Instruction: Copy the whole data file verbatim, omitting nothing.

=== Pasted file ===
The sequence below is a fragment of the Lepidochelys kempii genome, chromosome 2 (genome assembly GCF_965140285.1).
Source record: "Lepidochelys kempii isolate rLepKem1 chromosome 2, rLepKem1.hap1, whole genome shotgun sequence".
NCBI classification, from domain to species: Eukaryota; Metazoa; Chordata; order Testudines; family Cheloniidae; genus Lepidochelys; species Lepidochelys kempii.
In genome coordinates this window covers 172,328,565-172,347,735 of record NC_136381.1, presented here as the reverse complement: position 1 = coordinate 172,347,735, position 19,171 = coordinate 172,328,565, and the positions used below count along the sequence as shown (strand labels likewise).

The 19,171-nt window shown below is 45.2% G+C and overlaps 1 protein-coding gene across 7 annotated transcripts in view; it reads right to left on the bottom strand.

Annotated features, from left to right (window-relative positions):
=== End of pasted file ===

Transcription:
The sequence below is a fragment of the Lepidochelys kempii genome, chromosome 2 (genome assembly GCF_965140285.1).
Source record: "Lepidochelys kempii isolate rLepKem1 chromosome 2, rLepKem1.hap1, whole genome shotgun sequence".
NCBI classification, from domain to species: Eukaryota; Metazoa; Chordata; order Testudines; family Cheloniidae; genus Lepidochelys; species Lepidochelys kempii.
In genome coordinates this window covers 172,328,565-172,347,735 of record NC_136381.1, presented here as the reverse complement: position 1 = coordinate 172,347,735, position 19,171 = coordinate 172,328,565, and the positions used below count along the sequence as shown (strand labels likewise).

The 19,171-nt window shown below is 45.2% G+C and overlaps 1 protein-coding gene across 7 annotated transcripts in view; it reads right to left on the bottom strand.

Annotated features, from left to right (window-relative positions):